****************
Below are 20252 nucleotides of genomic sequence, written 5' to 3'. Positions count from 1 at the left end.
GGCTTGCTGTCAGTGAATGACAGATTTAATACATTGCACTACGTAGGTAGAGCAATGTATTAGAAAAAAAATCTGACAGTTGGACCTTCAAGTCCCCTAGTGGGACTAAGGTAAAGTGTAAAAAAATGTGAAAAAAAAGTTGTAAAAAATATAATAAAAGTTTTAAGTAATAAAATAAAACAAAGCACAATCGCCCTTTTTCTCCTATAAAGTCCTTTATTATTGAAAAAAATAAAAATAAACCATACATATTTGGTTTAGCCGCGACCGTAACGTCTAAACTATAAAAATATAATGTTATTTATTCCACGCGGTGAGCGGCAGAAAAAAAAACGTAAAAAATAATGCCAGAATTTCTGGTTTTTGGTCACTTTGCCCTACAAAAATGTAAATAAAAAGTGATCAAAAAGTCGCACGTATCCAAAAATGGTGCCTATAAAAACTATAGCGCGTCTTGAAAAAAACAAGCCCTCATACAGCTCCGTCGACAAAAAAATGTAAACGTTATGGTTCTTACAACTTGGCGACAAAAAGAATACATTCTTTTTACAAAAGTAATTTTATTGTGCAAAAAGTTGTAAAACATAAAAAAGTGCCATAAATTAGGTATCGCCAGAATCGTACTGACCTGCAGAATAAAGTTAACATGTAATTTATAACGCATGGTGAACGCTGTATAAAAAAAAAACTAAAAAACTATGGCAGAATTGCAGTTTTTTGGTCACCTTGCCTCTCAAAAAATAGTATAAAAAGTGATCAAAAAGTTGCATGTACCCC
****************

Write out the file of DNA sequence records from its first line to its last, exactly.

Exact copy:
Below are 20252 nucleotides of genomic sequence, written 5' to 3'. Positions count from 1 at the left end.
GGCTTGCTGTCAGTGAATGACAGATTTAATACATTGCACTACGTAGGTAGAGCAATGTATTAGAAAAAAAATCTGACAGTTGGACCTTCAAGTCCCCTAGTGGGACTAAGGTAAAGTGTAAAAAAATGTGAAAAAAAAGTTGTAAAAAATATAATAAAAGTTTTAAGTAATAAAATAAAACAAAGCACAATCGCCCTTTTTCTCCTATAAAGTCCTTTATTATTGAAAAAAATAAAAATAAACCATACATATTTGGTTTAGCCGCGACCGTAACGTCTAAACTATAAAAATATAATGTTATTTATTCCACGCGGTGAGCGGCAGAAAAAAAAACGTAAAAAATAATGCCAGAATTTCTGGTTTTTGGTCACTTTGCCCTACAAAAATGTAAATAAAAAGTGATCAAAAAGTCGCACGTATCCAAAAATGGTGCCTATAAAAACTATAGCGCGTCTTGAAAAAAACAAGCCCTCATACAGCTCCGTCGACAAAAAAATGTAAACGTTATGGTTCTTACAACTTGGCGACAAAAAGAATACATTCTTTTTACAAAAGTAATTTTATTGTGCAAAAAGTTGTAAAACATAAAAAAGTGCCATAAATTAGGTATCGCCAGAATCGTACTGACCTGCAGAATAAAGTTAACATGTAATTTATAACGCATGGTGAACGCTGTATAAAAAAAAAACTAAAAAACTATGGCAGAATTGCAGTTTTTTGGTCACCTTGCCTCTCAAAAAATAGTATAAAAAGTGATCAAAAAGTTGCATGTACCCC